China blames the U.S. as the world responds to the Ukraine crisis
The Chinese Foreign Ministry spokesperson accused the United States of heightening tensions in Europe.
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Politicians all over the world responded to the unfolding crisis in Ukraine Thursday. While western nations are voicing support for Ukraine, China is defending Russia and blaming the United States.
"It is irresponsible to add fuel to the flames on the one hand while blaming those who fight the fire on the other hand," China's Foreign Ministry spokeswoman Hua Chunying told reporters, according to Chinese Communist Party mouthpiece China Daily.
Hua accused the United States of heightening tensions in Europe, but she said China believes diplomacy is still an option.
"When the US, in violation of its agreement with Russia, expanded the North Atlantic Treaty Organization eastward five times to the doorstep of Russia and deployed a large amount of offensive military weapons, have they ever considered the consequences of cornering a major power to a desperate situation?" she asked, according to the state-ran outlet.
"Russia's security concerns should be valued and resolved," she said and then criticized sanctions on Russia by the United States.
"But did the US sanctions solve any problem? Does the world become better because of the US sanctions? Will the Ukraine issue be naturally resolved thanks to US sanctions? Will European security be better guaranteed with the US sanctions against Russia?" Hua asked.
Another Chinese Communist Party-ran outlet, the Global Times, reports that China is looking to promote peace in the region and blames the United States for Russian aggression.
"China believes that the door to a peaceful solution to the Ukraine issue has not been completely closed and should not be closed. At present, to avoid intensifying conflicts, China will continue to promote peace and talks in its own way," China's UN ambassador Zhang Jun said, according to the Global Times.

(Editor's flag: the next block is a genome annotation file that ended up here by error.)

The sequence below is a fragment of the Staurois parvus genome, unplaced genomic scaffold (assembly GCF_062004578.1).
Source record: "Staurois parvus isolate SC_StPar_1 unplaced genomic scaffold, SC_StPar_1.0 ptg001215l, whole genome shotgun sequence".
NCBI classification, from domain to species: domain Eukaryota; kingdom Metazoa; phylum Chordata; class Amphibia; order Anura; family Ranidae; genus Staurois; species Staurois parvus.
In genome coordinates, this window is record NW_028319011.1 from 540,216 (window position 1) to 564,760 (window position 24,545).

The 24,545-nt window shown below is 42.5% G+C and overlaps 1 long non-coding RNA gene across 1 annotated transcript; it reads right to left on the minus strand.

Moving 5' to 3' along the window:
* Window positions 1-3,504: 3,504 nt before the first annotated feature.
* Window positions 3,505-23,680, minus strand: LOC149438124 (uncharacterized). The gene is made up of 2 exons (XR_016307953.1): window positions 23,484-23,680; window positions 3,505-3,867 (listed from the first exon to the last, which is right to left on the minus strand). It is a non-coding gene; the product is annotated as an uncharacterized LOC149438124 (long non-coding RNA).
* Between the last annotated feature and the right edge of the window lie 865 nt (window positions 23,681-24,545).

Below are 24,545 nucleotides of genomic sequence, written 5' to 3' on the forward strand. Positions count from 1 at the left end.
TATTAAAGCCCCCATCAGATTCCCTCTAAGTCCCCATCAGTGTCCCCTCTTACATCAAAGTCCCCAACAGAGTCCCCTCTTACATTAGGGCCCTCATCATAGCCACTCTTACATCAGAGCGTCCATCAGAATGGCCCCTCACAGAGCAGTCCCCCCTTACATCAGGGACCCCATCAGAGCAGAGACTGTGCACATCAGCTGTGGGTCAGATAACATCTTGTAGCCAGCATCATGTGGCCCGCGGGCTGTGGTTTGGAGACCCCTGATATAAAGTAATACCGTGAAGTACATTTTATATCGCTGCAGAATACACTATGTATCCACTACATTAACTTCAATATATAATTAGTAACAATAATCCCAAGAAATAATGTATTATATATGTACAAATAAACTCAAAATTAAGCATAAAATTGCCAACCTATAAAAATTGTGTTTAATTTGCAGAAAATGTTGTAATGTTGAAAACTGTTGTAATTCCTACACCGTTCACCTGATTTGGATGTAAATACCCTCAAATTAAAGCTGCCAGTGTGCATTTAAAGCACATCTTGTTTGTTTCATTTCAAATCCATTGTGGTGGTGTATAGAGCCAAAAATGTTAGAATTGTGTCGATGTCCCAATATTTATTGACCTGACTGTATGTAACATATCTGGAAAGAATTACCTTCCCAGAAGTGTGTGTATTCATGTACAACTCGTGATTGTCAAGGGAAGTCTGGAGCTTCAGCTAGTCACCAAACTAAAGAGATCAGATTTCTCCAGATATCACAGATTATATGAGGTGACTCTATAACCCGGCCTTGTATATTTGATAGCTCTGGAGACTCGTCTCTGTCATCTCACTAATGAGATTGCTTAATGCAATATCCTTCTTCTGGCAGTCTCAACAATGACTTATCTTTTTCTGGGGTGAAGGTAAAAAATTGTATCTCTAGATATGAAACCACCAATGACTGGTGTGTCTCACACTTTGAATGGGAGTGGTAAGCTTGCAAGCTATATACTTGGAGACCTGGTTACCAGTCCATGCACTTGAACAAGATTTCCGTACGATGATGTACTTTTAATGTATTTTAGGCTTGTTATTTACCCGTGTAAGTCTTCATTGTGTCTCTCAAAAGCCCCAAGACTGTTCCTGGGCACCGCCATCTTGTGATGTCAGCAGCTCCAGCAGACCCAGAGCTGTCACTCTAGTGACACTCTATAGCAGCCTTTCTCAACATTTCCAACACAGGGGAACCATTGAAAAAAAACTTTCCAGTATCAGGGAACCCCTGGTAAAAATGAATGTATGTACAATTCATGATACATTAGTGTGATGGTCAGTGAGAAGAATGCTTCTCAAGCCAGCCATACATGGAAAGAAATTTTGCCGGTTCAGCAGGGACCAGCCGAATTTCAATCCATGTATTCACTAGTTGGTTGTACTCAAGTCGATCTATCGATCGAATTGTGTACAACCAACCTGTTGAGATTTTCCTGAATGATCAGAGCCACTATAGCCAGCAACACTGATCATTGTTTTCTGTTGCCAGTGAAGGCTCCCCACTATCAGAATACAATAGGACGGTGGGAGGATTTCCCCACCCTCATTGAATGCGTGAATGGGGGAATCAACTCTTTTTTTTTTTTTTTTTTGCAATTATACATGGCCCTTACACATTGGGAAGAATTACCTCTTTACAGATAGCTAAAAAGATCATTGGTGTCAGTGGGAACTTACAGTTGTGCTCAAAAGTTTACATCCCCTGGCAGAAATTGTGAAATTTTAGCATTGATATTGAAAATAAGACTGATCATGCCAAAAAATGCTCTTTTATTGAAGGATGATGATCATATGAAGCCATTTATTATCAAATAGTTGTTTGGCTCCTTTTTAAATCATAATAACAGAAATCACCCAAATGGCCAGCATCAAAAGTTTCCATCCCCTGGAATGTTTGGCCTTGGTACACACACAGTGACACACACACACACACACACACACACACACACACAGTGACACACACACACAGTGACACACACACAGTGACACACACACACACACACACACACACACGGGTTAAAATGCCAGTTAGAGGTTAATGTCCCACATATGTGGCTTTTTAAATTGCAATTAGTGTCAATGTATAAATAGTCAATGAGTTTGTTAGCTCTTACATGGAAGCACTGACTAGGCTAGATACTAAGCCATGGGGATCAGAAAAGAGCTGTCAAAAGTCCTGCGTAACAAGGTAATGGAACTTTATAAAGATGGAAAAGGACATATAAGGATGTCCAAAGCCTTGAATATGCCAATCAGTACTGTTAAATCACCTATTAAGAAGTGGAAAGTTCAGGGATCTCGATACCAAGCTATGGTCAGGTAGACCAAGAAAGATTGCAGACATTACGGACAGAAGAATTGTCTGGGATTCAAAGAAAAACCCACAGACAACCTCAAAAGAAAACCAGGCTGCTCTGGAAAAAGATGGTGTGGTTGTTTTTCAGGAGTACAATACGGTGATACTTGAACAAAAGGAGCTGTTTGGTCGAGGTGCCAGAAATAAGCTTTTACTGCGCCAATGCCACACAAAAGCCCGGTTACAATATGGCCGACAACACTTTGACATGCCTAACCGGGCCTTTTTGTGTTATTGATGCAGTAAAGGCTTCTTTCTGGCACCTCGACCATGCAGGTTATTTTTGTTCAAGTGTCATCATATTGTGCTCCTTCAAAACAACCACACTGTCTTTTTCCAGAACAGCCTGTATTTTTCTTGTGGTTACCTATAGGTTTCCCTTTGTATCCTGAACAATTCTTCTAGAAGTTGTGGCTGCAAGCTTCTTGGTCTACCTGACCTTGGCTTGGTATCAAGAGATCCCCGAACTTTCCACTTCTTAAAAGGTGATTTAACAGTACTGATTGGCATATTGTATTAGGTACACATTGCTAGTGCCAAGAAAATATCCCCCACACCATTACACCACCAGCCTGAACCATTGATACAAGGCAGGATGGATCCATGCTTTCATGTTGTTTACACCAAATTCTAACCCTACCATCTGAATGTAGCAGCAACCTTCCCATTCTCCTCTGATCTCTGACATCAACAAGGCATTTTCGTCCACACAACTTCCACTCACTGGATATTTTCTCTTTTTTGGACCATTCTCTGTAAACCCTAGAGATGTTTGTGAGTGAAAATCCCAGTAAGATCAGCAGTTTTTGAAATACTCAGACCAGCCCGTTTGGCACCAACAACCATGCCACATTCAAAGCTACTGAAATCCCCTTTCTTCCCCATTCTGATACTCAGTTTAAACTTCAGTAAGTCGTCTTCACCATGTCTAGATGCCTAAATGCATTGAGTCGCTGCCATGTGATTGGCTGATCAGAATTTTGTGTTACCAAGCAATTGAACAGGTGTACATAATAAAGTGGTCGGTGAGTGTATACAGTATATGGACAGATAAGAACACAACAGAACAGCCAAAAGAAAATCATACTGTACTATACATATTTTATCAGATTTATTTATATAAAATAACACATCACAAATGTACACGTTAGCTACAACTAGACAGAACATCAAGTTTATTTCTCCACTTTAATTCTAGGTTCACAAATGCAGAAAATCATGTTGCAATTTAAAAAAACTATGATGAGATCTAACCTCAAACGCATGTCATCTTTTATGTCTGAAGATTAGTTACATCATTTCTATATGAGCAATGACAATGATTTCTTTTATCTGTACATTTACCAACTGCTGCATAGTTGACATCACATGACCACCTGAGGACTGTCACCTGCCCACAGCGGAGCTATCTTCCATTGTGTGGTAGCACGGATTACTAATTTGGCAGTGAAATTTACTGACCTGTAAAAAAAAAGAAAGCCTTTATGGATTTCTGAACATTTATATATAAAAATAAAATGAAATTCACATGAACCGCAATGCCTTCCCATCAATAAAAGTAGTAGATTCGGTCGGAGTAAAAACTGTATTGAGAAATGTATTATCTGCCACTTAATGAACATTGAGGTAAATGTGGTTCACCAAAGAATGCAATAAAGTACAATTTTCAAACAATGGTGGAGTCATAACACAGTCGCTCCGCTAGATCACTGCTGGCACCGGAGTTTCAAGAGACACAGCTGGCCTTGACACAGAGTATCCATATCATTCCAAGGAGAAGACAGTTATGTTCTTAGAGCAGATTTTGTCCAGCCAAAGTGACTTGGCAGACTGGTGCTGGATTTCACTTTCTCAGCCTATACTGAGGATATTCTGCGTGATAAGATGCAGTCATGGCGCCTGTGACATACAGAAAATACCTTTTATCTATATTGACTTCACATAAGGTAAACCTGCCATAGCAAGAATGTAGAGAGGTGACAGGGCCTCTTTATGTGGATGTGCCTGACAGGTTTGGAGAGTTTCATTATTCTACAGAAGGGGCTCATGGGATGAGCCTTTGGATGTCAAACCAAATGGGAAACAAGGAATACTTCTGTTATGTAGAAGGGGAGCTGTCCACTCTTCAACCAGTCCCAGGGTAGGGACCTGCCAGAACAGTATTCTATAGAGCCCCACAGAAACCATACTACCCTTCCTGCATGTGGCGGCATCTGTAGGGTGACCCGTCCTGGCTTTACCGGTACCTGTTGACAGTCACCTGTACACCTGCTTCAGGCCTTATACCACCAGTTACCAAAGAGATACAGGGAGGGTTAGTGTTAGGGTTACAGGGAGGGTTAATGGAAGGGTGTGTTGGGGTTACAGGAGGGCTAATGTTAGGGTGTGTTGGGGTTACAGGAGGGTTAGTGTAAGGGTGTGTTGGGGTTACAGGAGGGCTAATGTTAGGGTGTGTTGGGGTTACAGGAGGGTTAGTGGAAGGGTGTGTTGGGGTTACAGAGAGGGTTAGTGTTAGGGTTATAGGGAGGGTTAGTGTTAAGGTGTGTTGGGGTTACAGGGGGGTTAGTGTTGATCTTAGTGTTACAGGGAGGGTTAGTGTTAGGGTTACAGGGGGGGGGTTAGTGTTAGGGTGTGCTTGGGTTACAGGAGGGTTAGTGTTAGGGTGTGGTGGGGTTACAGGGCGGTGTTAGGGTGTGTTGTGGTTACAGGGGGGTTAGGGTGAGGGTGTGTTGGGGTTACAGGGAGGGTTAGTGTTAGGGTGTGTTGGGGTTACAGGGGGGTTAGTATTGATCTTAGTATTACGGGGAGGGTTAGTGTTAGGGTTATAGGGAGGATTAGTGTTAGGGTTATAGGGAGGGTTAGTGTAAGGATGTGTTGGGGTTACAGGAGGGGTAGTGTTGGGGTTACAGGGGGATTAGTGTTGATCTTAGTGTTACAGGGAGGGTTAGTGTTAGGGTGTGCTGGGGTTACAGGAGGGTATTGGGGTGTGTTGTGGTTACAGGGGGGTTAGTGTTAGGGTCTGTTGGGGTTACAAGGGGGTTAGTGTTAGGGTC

"I believe Russia's military operation is a reaction of Moscow toward Western countries' exerting pressure on Russia for a long time, showing that Moscow can't tolerate anymore," Chinese Social Sciences research fellow Yang Jin told the Global Times.
Some in the west have voiced concerns that China will now look to invade Taiwan after seeing the effects of Russia's incursion into Ukraine.
Global Times commentator Hu Xijin asserted his belief that "unification" between Taiwan and mainland China is inevitable in a tweet responding to Taiwan's President Tsai Ing-wen.
"Taiwan condemns Russia’s infringement on Ukrainian sovereignty & encourages all parties involved to resolve their disputes rationally & peacefully," President Tsai tweeted. "Meanwhile, we will take steps to bolster our military readiness & counter cognitive warfare while ensuring economic stability."
Hu replied: "When unification with Taiwan will happen has nothing to do with Ukraine situation. There will be suspense as to when and how, but no suspense with the unification result. Anyone stupid enough to think that Taiwan will be separated from the mainland for ever?"
The Global Times also announced that China will accept all healthy imported wheat from Russia. Together, Ukraine and Russia exported more than a quarter of the world's wheat in 2019, Observatory of Economic Complexity reports.
"The move is a boost to Russian agricultural exports to China and was agreed in a deal in early Feb," the Global Times stated, showing the strengthening ties between the two countries.
Iran has taken a similar approach to China by blaming the west and urging diplomacy.
"The #Ukraine crisis is rooted in NATO's provocations. We don't believe that resorting to war is a solution," Iranian Foreign Minister Hossein Amir-Abdollahian tweeted, adding that it is "Imperative to establish ceasefire & to find a political and democratic resolution."
António Guterres, the secretary-general of the United Nations called for the invasion to end.
"Under the present circumstances, I must change my appeal: President Putin, in the name of humanity, bring your troops back to Russia," he tweeted. "This conflict must stop now."
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